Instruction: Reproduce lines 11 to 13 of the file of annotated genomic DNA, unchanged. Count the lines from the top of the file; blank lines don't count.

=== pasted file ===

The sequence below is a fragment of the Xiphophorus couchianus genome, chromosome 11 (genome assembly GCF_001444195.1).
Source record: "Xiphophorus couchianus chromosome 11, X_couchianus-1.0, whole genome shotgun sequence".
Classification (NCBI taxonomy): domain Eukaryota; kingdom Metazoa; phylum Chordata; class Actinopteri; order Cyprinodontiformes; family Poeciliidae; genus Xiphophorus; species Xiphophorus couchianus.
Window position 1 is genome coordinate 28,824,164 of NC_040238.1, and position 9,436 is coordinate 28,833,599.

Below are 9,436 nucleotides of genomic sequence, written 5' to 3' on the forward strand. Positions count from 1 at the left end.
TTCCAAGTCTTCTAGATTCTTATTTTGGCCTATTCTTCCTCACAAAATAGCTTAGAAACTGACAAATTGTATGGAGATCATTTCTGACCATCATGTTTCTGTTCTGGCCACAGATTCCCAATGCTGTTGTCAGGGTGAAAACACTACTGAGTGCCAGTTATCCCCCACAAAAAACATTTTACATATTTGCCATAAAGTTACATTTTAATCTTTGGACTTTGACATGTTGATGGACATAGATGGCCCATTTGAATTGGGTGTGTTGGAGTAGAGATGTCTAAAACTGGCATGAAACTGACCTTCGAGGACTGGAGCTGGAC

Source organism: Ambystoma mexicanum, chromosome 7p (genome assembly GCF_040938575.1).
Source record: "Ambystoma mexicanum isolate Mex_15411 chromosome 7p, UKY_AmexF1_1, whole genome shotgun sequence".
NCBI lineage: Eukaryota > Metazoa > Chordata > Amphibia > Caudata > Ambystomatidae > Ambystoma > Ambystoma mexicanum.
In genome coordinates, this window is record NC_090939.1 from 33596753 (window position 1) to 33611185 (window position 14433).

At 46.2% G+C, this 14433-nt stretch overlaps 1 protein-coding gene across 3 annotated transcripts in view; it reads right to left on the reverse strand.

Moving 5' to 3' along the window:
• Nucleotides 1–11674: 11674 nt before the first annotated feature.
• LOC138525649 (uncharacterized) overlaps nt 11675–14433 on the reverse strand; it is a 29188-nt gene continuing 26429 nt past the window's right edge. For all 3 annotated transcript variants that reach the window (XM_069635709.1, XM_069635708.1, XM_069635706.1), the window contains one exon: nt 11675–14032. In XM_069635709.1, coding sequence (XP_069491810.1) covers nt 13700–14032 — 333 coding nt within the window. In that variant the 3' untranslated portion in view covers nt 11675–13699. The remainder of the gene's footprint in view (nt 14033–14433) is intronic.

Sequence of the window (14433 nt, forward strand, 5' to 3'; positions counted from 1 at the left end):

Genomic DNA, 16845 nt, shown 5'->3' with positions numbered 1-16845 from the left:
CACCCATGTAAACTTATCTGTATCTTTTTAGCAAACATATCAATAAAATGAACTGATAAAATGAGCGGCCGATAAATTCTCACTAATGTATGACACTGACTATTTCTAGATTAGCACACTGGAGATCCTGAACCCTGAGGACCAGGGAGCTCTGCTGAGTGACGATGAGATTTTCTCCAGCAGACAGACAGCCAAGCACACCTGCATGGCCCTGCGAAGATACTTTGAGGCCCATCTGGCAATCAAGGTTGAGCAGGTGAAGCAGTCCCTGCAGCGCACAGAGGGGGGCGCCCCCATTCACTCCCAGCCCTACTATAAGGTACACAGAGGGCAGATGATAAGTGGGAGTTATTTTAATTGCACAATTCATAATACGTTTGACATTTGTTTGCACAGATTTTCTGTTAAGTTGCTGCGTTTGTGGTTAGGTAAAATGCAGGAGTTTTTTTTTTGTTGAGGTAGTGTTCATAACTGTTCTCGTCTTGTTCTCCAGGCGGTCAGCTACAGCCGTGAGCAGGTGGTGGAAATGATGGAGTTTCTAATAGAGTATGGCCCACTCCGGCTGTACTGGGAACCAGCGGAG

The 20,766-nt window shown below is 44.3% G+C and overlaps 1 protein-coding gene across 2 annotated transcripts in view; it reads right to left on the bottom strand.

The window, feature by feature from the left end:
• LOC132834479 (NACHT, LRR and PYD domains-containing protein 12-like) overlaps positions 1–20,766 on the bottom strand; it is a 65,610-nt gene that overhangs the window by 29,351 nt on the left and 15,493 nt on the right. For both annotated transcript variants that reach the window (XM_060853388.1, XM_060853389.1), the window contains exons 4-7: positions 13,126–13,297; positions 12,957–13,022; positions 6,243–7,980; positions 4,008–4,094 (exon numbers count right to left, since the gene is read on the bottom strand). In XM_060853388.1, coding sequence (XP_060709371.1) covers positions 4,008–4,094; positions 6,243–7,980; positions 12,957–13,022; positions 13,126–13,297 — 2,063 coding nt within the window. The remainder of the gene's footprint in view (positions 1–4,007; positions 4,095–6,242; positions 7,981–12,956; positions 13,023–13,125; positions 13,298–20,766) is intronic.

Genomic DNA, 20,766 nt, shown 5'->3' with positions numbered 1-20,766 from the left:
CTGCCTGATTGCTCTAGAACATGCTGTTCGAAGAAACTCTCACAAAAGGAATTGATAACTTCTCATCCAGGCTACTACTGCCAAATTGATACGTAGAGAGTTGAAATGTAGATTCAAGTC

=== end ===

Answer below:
At 46.2% G+C, this 14433-nt stretch overlaps 1 protein-coding gene across 3 annotated transcripts in view; it reads right to left on the reverse strand.

Moving 5' to 3' along the window:
• Nucleotides 1–11674: 11674 nt before the first annotated feature.